Scientology's Reed Slatkin


Restitution may come slowly for creditors



Hundreds of creditors will have to wait at least six months before recovering any money entrusted to bankrupt investment manager Reed E. Slatkin -- and they may recover only a few pennies on the dollar.

It will take considerable time and effort to thoroughly investigate what happened with investors' funds, then to find and collect all of Mr. Slatkin's available assets, said Richard Wynne, a Los Angeles attorney leading the creditors committee.

As the tedious process begins in earnest, the man at the center of it is cooperating and could save investigators time, said Brian A. Sun, one of Mr. Slatkin's attorneys.

"We believe a substantial amount of expense and time can be avoided if the parties sit down and work together," Mr. Sun said Wednesday from his Los Angeles law firm. "We are cooperating."

For example, Mr. Slatkin informed the creditors committee of certain assets that need timely examination, Mr. Sun said. That included notification that a deadline is approaching for Mr. Slatkin to purchase approximately 25,000 shares of EarthLink stock at less than $4 per share.

Shares of EarthLink, the large Internet service provider that Mr. Slatkin co-founded, closed Wednesday at $12.63. At that price, 25,000 shares would be worth about $315,000 which, Mr. Sun explained, could be turned over with other assets to repay creditors.

"That's an indication of the kind of cooperation we're willing to provide," Mr. Sun said.

"He is cooperating," Mr. Wynne said, "but we want much more cooperation."

While Mr. Slatkin is helping on some fronts, many other requests made to his lawyers have gone unanswered, Mr. Wynne added. Lists of his vehicles, boats, artwork, copies of sale and escrow documents, the contents of his safe deposit boxes, and much more are being requested by the creditors.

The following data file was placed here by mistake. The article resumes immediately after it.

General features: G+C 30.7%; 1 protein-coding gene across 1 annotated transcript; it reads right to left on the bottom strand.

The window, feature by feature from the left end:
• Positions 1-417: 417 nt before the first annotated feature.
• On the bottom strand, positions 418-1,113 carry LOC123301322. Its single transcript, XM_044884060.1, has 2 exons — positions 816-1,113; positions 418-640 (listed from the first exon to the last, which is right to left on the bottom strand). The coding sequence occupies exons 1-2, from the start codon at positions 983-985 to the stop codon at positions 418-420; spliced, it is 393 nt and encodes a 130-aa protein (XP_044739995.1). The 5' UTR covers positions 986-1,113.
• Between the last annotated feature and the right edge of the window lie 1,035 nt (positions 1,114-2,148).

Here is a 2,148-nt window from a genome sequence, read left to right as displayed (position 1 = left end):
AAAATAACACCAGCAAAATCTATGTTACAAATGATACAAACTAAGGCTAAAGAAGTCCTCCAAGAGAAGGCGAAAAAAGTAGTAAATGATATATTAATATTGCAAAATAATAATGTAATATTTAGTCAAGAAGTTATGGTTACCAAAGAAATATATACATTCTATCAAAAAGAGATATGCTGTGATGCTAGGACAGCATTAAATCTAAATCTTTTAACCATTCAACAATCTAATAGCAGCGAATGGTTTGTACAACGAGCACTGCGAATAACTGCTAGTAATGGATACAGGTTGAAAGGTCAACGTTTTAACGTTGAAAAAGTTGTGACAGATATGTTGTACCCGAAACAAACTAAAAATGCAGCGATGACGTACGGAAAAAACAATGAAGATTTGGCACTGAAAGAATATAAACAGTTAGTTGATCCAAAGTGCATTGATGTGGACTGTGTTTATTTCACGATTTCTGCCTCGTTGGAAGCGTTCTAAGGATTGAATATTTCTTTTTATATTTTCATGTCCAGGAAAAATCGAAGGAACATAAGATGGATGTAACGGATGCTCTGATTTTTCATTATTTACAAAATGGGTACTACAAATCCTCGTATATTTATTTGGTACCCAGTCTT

Mr. Wynne said he and his team do not believe it is prudent to rely on Mr. Slatkin's records in any case, so they are attempting to build an independent database of investor records.

Thousands of hours already have been expended in the investigation, Mr. Wynne said in a June 14 letter to hundreds of creditors and other interested parties.

"Two six-person teams, one in New Mexico, where one of Mr. Slatkin's bookkeepers resides, and one in Los Angeles and Santa Barbara, have been working for the last several weeks" reviewing boxes of documents, Mr. Wynne's letter said.

The initial analysis is expected to take several months, and it will be at least six to nine months before distributions can be made to general unsecured creditors, he added.

A small group of investors who have no means of support other than the funds they entrusted to Mr. Slatkin may get a small return sooner. Those people, Mr. Wynne said, are in dire need of prescription drugs or other medical treatment, and he believes the creditors committee is morally obligated to try to obtain funds for them first.

The estimates of creditors' total claims range from $300 million to $600 million, but it is impossible so far to know how many claims there are, or the value of the assets, Mr. Wynne said.

In his letter to creditors, he claimed that there is slightly more than $30 million in stock and brokerage accounts and there appear to be records of about $100 million that Mr. Slatkin put into real estate limited partnerships and other investments, Mr. Wynne's letter said.


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